The thought-leaders of our current Lebenswelt spin fantasies around the word, “good”.  They project perfection into the creation before the Fall.  They project the absence of natural evil.  They project a message of a bliss where no-one feels pain.  They say, “If God’s creation does not satisfy the criteria that we project, then it is not ‘good’.”

0055 In response, consider this Jobian thought experiment.

I am in the city.  I conform to my thought-leader’s world views.  Creation is not good.  We must constantly struggle to bring the goodness that “we” desire to life.

After the cognitive bubble of all projections pops, my world falls into ruin.  I flee the city. I learn to live in the wild.  I join others in a band of like-minded survivors.  Life seems to be hard, but God provides.  We learn to run with nature.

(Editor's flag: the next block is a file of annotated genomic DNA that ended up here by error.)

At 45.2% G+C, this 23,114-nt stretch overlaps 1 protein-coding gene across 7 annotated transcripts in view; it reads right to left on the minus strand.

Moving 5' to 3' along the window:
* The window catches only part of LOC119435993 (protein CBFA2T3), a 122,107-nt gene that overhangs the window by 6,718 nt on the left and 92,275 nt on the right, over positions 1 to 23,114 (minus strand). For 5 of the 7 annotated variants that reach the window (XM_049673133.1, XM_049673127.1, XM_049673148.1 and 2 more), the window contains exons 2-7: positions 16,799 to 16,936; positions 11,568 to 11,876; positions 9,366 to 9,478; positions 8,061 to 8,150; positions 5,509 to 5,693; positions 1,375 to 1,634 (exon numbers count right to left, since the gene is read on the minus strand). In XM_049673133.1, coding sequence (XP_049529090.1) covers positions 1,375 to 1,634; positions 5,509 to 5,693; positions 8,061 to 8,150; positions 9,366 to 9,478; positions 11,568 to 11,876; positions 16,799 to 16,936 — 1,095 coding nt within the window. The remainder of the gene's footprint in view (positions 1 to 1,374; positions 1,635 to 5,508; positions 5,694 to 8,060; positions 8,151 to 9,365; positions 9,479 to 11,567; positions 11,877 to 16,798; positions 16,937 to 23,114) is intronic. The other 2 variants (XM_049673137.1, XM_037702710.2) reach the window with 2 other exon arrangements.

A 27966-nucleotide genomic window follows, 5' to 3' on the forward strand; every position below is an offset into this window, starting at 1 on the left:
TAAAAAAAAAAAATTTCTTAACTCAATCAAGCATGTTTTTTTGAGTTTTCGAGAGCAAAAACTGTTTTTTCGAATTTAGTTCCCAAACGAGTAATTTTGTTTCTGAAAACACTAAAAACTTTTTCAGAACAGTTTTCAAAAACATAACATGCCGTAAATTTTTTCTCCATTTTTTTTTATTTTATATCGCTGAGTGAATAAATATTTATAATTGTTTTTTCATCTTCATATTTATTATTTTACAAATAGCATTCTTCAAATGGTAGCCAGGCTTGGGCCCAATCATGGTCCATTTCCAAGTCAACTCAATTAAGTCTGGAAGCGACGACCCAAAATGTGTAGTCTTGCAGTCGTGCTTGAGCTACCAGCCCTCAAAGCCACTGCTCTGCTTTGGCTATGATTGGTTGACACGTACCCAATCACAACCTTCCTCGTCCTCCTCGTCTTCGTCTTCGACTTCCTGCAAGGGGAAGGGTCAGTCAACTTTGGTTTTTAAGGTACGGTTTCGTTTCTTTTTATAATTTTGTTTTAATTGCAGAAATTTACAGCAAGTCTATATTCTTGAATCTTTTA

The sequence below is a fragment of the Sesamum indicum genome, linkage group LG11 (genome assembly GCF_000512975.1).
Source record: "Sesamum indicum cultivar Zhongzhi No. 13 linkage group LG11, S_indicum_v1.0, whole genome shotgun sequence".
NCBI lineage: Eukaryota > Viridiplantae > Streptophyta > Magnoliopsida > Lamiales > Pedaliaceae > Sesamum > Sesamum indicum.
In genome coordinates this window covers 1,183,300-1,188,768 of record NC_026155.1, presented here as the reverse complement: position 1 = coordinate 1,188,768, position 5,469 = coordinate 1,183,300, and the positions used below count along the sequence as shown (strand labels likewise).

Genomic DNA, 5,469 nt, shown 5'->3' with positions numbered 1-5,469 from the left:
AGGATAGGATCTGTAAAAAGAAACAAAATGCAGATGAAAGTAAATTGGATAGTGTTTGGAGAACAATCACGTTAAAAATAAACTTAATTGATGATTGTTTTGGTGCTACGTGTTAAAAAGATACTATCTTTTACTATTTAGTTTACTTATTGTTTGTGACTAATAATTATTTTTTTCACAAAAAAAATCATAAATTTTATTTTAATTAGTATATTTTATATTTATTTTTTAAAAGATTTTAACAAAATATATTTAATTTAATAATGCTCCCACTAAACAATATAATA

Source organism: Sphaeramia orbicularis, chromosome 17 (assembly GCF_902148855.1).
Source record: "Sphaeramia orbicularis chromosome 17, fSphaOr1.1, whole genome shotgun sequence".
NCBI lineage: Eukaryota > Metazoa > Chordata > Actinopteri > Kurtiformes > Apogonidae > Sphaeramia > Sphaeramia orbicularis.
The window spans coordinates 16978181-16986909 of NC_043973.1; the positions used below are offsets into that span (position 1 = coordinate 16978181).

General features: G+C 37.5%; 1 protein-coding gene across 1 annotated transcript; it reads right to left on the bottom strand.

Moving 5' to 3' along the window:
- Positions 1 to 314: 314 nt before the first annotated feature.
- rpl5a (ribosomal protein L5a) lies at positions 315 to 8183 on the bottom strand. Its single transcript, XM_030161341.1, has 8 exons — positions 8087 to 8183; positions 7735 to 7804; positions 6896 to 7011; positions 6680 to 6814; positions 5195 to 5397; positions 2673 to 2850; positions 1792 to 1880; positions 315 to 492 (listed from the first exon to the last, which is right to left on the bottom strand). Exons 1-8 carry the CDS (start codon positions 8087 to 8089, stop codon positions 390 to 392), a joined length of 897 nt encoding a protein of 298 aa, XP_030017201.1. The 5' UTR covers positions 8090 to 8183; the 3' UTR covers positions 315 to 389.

Sometimes, I have nightmares of the world that I used to live in, a world far from nature, a world full of pomposities imposing preposterous projections upon the word, “good”.  I wake up and realize, “Right now, I live the way I evolved to be.  I have never been so happy.  Every night I see the stars.  I follow the planets.  I regard the moon.  In their silence, they sing in unison.  The heavens declare the goodness of the Lord.”


Looking at John Walton’s Book (2015) “The Lost World of Adam and Eve” (Part 7 of 22)

0056 What is proposition six?

In the early chapters of Genesis, the word, “adam”, is used in a variety of ways.

In some cases, “adam” refers to human beings as a specific kind (or “species”).

In other cases, “adam” refers to the male of our species.

In other cases, “adam” serves as a personal name.

0057 Eggheads sort these cases out, based on clues, such as the presence or absence of a definitive article or an attached proposition.

0058 Why focus on this one word?

In speech-alone talk, we project meaning, presence and message into purely symbolic spoken words.  For “adam”, the projection is spectral.  There is a spectrum of meanings.  The effect is spooky.  “Adam” is everyone.  “Adam” is a representative.  “Adam” is a person.

0059 What does this suggest?

Plain-speaking interpretations get scrambled when the story-teller speaks both esoterically and plainly.